Faith and reason: what circularity as access to God?


  • Roberto Di Ceglie Pontificia Università Lateranense



God, faith, reason, circularity, intellect, grace, Thomas Aquinas, Jacques Maritain


At the heart of the Encyclical Fides et Ratio is the distinction, without separation, between faith and reason. One perfects the other, in a circular relationship. But this image—the circular process—is not exempt from ambiguity, since its beginning and end can not be precisely defined. As a result, it is not even clear if it really constitutes, as it should, an access to God.

In this article I explore the ways in which the process of circularity between faith and the reason held by Fides et ratio could be understood. In the first part, I refer to the well-known and still very widespread conception of the relationship between faith and reason that goes back to Jacques Maritain's understanding of Christian philosophy. But this conception, aimed at responding to how faith can influence reason without depriving it of the necessary autonomy, although acute and apparently convincing, can only be explained in the light of a way of distinguishing faith and reason previously elaborated and argued by Thomas Aquinas. According to this, while the activity of reason is due to man, the cause of faith is God. Only if faith is due to God, its influence on reason without limiting its autonomy is possible.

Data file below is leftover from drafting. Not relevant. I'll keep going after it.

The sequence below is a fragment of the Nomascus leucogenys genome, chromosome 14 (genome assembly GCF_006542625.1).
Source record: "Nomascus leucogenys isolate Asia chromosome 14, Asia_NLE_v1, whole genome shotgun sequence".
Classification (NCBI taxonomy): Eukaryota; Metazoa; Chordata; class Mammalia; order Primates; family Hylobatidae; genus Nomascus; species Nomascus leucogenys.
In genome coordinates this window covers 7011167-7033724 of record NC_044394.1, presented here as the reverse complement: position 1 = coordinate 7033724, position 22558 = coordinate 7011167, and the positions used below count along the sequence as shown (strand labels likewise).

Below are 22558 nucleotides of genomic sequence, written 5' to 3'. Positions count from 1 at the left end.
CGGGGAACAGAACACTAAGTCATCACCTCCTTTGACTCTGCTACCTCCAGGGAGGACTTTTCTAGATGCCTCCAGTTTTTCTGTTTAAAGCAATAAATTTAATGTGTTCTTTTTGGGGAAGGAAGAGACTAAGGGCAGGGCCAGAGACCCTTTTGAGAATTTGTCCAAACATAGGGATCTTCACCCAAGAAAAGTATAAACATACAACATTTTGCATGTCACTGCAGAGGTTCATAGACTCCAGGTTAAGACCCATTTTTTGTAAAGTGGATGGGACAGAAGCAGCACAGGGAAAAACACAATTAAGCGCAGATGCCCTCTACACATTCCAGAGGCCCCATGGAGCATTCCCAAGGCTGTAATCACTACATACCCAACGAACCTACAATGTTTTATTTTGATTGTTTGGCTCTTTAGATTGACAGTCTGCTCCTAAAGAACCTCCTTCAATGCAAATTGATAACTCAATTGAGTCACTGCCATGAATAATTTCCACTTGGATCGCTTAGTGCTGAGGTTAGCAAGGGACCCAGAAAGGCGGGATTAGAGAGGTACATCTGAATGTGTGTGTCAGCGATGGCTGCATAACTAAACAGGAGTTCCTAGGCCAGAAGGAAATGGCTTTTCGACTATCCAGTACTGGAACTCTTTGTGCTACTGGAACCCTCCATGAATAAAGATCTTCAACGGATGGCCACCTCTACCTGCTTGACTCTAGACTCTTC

In the second part, I then move on to the perspective that carefully preserves the aforementioned distinction between faith and reason, and to which Maritain has constantly referred, namely, the perspective of Thomas Aquinas. From his considerations on the relationship between faith and the gift of the intellect, it follows that circularity (the intellect as the fruit of faith on the one hand and the cause of certain certainty of faith on the other) turns out to have a beginning and a clear end: the divine initiative and the human strengthening of the faith. Therefore, the image sustained by the encyclical acquires new light. It is a circularity that is not total or literal (it is not about two poles that become one over the other): it is born of the grace of God, it gives fullness to the natural cognitive capacities of man (gratia non tollit naturam sed perficit), and concludes on a new and higher level, that is, a greater certainty of faith, thus guaranteeing a step forward in access to God.





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